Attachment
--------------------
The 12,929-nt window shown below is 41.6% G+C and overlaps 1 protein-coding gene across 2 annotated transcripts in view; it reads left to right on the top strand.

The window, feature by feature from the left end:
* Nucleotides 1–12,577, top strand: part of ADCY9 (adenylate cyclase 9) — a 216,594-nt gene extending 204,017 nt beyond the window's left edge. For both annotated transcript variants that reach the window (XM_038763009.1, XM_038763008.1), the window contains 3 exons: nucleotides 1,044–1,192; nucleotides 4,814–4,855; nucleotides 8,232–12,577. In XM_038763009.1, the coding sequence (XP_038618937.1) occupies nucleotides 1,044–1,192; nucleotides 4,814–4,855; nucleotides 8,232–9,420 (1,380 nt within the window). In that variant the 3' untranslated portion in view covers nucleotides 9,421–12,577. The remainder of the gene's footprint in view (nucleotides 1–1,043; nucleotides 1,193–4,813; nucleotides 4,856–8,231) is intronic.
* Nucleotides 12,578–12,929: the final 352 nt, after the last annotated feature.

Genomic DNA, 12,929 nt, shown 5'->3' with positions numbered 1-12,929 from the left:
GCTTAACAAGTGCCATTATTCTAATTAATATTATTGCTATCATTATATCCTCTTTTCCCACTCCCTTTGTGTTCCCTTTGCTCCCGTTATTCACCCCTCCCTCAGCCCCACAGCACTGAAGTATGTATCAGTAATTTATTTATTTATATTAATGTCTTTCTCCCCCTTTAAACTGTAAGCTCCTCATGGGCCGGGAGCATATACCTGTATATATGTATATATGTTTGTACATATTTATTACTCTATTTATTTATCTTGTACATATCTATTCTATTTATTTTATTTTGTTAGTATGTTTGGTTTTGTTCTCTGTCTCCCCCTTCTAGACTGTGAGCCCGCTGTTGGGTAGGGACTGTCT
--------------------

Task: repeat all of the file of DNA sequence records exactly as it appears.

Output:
The 12,929-nt window shown below is 41.6% G+C and overlaps 1 protein-coding gene across 2 annotated transcripts in view; it reads left to right on the top strand.

The window, feature by feature from the left end:
* Nucleotides 1–12,577, top strand: part of ADCY9 (adenylate cyclase 9) — a 216,594-nt gene extending 204,017 nt beyond the window's left edge. For both annotated transcript variants that reach the window (XM_038763009.1, XM_038763008.1), the window contains 3 exons: nucleotides 1,044–1,192; nucleotides 4,814–4,855; nucleotides 8,232–12,577. In XM_038763009.1, the coding sequence (XP_038618937.1) occupies nucleotides 1,044–1,192; nucleotides 4,814–4,855; nucleotides 8,232–9,420 (1,380 nt within the window). In that variant the 3' untranslated portion in view covers nucleotides 9,421–12,577. The remainder of the gene's footprint in view (nucleotides 1–1,043; nucleotides 1,193–4,813; nucleotides 4,856–8,231) is intronic.
* Nucleotides 12,578–12,929: the final 352 nt, after the last annotated feature.

Genomic DNA, 12,929 nt, shown 5'->3' with positions numbered 1-12,929 from the left:
GCTTAACAAGTGCCATTATTCTAATTAATATTATTGCTATCATTATATCCTCTTTTCCCACTCCCTTTGTGTTCCCTTTGCTCCCGTTATTCACCCCTCCCTCAGCCCCACAGCACTGAAGTATGTATCAGTAATTTATTTATTTATATTAATGTCTTTCTCCCCCTTTAAACTGTAAGCTCCTCATGGGCCGGGAGCATATACCTGTATATATGTATATATGTTTGTACATATTTATTACTCTATTTATTTATCTTGTACATATCTATTCTATTTATTTTATTTTGTTAGTATGTTTGGTTTTGTTCTCTGTCTCCCCCTTCTAGACTGTGAGCCCGCTGTTGGGTAGGGACTGTCT